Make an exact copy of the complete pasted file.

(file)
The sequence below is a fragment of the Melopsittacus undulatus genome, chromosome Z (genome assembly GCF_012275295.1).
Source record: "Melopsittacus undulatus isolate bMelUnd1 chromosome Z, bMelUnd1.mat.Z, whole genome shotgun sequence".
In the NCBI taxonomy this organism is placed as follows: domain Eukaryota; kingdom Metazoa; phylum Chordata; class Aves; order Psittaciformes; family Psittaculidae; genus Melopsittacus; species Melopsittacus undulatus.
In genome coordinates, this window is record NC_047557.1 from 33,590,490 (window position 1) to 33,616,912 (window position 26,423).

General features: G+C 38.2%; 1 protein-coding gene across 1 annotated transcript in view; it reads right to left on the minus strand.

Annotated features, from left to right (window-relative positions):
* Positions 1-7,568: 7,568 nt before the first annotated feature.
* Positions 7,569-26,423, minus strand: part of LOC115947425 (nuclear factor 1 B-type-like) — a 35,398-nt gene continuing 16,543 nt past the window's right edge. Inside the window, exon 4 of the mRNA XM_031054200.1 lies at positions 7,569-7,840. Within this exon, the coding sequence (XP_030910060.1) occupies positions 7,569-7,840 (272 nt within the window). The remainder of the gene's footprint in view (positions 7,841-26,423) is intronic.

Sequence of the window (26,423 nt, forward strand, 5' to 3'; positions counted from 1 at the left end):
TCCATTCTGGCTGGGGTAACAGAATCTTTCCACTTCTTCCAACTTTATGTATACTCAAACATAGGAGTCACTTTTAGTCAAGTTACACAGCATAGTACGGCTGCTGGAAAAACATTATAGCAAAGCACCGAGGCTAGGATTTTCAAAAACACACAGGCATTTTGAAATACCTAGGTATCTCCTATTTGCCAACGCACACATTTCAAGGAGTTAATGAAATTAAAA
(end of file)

The sequence below is a fragment of the Melopsittacus undulatus genome, chromosome Z (genome assembly GCF_012275295.1).
Source record: "Melopsittacus undulatus isolate bMelUnd1 chromosome Z, bMelUnd1.mat.Z, whole genome shotgun sequence".
In the NCBI taxonomy this organism is placed as follows: domain Eukaryota; kingdom Metazoa; phylum Chordata; class Aves; order Psittaciformes; family Psittaculidae; genus Melopsittacus; species Melopsittacus undulatus.
In genome coordinates, this window is record NC_047557.1 from 33,590,490 (window position 1) to 33,616,912 (window position 26,423).

General features: G+C 38.2%; 1 protein-coding gene across 1 annotated transcript in view; it reads right to left on the minus strand.

Annotated features, from left to right (window-relative positions):
* Positions 1-7,568: 7,568 nt before the first annotated feature.
* Positions 7,569-26,423, minus strand: part of LOC115947425 (nuclear factor 1 B-type-like) — a 35,398-nt gene continuing 16,543 nt past the window's right edge. Inside the window, exon 4 of the mRNA XM_031054200.1 lies at positions 7,569-7,840. Within this exon, the coding sequence (XP_030910060.1) occupies positions 7,569-7,840 (272 nt within the window). The remainder of the gene's footprint in view (positions 7,841-26,423) is intronic.

Sequence of the window (26,423 nt, forward strand, 5' to 3'; positions counted from 1 at the left end):
TCCATTCTGGCTGGGGTAACAGAATCTTTCCACTTCTTCCAACTTTATGTATACTCAAACATAGGAGTCACTTTTAGTCAAGTTACACAGCATAGTACGGCTGCTGGAAAAACATTATAGCAAAGCACCGAGGCTAGGATTTTCAAAAACACACAGGCATTTTGAAATACCTAGGTATCTCCTATTTGCCAACGCACACATTTCAAGGAGTTAATGAAATTAAAA